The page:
@Gaurav - Thanks Gaurav. I try and steer clear of commenting on politics. Best that way as it tends to raise emotions and polarise readers. However, when they start economic initiatives, I'll comment loudly :):)

Deepa said...

This is as twisted as it can get. Having spent some time here now (US), I feel that this country at least is in the middle of a boiling process. It will eventually be inevitable for someone not to understand foreigners or remain isolated from the locals. In India, I feel we have been exposed to diversity since time immemorial, we are just too inert to change. We will be forced to change too, but the lack of will makes it a cumbersome process. Have you seen '2 states' (movie) by the way?

Sriram Khé said...

Hey, I might have blogged about my ignorance (well, what else do I display in my blogging, right?) and I know I have talked about this with lots of people ... might as well repeat it here.
(In the context of your words "the worst insult to our brothers and sisters from the North East is the ignorant bumpkin asking them if they are Chinese or Indian.")

So, back in 1982 or so. As always, I was early at the Madras Central Station, to take the overnight train to college. I struck up a conversation with another guy waiting for the train. He was about thirtyish. I asked him something like how long his visit in India was going to be.
He got pissed off. For all the right reasons. "I am from Assam" he said. The "ignorant bumpkin" I was.

Over the years, mistakes I have made in plenty. But, I like to think that I am learning from my mistakes.

As a private citizen the mistakes I make are, of course, different from the public errors such as the protests against ROC that you write about as against the PRC they wanted to throw stones at (is it ok to end the sentence with an "at"? hehe)

What is really really horrible is when the news media makes such errors, when they use file photos and videos of, say, protests in Nigeria and show that while covering a news story in South Africa. A friend here (yes, I do have a friend or two!) teaches a course on cross-cultural communication in which she addresses the kinds of ID issues you write about.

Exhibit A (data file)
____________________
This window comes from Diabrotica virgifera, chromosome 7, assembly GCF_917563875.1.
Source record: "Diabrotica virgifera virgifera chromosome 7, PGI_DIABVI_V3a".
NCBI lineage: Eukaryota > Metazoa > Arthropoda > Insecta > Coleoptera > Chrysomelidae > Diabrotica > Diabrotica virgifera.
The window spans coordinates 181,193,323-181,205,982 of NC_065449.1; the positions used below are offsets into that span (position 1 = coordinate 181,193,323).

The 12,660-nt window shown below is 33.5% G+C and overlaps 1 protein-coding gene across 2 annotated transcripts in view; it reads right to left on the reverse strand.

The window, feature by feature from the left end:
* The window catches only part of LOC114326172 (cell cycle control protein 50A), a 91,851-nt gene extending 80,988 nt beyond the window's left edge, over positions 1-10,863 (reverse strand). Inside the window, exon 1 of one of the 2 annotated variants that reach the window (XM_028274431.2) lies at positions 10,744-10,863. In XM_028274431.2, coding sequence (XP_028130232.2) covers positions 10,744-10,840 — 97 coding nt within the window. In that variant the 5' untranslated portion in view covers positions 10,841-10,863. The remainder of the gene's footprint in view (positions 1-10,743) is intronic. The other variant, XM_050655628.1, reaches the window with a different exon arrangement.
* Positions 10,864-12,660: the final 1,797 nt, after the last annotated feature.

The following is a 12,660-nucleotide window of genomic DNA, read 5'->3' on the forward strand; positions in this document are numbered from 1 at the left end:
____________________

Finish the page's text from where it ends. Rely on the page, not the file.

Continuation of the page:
BTW, a big hi to "Nancy" who has shown up here after a long time ;)

Shachi said...

I have been the ignorant bumpkin way too many times while in India. Especially southern India. I could still be ignorant about the eastern states....I have unfortunately not read much about them or visited them.

At the global level - just like you point out, this is screwed up and needs to be fixed.

Ramesh said...

@Deepa - The US is the finest melting pot there is. Especially a place like New York. In fact, I would say that the only two really global cities in the world are New York and London.

Have heard of 2 states, but of course haven't seen it. Maybe I should, since it involves my alma mater I am told and something like the movie theme was happening there all the time.

@Sriram - We all make mistakes and I have made my own share of horrible ones. Given the diversity in the world, its practically impossible to appreciate every culture. We can, but , try and be sensitive. And use every opportunity to learn a bit more about a culture very different from our own.

The journalistic snafus happen far more often than we think. In 2008, when photos of police brutality in Tibet were flying around to urge people to boycott the Olympics, the Chinese were outraged because many of the photos weren't even of China - they pointed out so many cases of photos from Nepal, Laos, Vietnam, Korea, etc being bandied about as Tibetan !!!